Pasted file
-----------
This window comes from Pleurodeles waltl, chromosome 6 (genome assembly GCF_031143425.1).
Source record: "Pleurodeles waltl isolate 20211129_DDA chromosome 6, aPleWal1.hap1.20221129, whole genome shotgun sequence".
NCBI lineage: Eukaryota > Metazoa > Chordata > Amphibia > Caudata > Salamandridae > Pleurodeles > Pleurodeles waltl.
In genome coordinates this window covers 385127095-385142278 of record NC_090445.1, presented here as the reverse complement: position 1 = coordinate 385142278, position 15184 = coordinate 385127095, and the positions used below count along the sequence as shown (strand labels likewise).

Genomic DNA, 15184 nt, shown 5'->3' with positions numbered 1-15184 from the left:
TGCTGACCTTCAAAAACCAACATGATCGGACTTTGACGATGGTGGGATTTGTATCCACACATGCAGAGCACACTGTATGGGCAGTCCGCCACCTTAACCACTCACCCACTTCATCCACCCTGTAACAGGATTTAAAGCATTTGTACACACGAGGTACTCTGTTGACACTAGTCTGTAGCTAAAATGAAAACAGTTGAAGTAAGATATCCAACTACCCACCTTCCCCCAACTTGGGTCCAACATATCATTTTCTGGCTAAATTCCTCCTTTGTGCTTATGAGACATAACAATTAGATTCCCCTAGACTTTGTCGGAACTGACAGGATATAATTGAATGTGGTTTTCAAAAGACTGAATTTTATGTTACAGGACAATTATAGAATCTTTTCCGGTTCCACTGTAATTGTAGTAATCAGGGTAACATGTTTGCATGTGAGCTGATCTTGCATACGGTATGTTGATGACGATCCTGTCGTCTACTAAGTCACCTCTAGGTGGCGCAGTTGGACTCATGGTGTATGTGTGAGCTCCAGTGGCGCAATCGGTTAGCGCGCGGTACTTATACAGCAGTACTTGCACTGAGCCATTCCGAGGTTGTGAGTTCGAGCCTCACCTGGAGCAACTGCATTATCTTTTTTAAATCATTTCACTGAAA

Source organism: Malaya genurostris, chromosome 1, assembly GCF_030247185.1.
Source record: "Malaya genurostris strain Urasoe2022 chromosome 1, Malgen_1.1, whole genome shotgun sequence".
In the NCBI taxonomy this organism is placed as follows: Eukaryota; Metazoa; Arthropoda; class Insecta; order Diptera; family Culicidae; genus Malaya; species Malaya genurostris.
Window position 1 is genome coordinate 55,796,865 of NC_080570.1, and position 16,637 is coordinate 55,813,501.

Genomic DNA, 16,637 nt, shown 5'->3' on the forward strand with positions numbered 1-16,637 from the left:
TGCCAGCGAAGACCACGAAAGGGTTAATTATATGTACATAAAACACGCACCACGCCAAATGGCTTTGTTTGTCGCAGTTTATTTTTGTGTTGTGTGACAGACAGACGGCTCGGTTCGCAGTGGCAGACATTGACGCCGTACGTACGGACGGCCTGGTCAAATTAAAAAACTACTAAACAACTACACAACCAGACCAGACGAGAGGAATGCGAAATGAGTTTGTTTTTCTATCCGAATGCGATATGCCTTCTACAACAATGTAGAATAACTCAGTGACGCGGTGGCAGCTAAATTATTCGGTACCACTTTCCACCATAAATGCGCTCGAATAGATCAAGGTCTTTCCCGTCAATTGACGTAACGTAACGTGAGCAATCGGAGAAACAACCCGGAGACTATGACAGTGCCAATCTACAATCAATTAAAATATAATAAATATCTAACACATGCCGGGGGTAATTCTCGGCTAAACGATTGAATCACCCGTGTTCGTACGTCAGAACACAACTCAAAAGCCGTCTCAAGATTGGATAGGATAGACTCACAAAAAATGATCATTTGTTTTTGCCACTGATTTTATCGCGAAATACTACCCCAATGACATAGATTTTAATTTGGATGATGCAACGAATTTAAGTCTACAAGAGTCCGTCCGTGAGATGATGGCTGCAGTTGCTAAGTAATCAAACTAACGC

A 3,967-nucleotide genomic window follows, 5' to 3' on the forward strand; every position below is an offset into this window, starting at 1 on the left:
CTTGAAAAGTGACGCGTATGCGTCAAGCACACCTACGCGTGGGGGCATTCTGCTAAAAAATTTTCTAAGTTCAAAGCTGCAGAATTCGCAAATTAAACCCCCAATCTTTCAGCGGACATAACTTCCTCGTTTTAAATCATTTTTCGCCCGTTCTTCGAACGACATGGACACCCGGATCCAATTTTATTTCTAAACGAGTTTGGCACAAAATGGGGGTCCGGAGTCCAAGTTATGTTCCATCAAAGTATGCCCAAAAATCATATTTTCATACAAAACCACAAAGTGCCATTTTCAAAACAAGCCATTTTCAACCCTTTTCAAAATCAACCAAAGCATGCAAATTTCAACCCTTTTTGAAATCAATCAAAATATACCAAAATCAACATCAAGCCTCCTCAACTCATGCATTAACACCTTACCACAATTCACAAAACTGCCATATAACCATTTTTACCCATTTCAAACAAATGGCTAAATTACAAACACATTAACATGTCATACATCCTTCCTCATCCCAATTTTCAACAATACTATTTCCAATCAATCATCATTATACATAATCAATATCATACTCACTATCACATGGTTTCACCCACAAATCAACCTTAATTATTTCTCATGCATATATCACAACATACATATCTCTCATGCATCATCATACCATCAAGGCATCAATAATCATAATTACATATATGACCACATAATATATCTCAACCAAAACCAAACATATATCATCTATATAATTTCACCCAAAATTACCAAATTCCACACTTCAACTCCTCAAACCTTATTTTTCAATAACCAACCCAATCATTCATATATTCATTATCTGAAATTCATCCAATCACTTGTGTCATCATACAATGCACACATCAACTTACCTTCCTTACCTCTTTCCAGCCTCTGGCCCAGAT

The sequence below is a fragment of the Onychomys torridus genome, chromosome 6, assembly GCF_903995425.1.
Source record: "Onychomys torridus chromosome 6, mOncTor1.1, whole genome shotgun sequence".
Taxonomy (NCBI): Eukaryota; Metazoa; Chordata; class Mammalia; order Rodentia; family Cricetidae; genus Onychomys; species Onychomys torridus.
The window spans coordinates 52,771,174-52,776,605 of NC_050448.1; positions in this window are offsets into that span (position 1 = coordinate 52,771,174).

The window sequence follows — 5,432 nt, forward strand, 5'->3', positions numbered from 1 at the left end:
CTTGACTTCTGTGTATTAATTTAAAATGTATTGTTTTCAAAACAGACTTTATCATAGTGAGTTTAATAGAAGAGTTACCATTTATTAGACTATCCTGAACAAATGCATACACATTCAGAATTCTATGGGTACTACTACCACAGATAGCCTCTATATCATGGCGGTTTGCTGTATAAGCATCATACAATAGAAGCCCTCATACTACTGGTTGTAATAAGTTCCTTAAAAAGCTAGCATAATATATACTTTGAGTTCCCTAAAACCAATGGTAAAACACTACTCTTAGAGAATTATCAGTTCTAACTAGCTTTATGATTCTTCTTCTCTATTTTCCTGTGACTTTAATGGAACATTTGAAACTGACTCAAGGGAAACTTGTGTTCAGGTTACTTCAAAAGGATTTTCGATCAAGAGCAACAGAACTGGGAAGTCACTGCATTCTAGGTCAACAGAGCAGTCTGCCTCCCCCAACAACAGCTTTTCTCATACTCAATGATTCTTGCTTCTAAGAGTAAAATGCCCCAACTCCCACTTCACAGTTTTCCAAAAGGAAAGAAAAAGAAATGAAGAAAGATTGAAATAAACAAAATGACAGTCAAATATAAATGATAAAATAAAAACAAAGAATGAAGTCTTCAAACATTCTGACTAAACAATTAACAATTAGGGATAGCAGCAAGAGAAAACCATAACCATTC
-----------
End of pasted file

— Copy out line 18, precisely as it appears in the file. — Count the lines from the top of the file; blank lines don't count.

The window spans coordinates 52,771,174-52,776,605 of NC_050448.1; positions in this window are offsets into that span (position 1 = coordinate 52,771,174).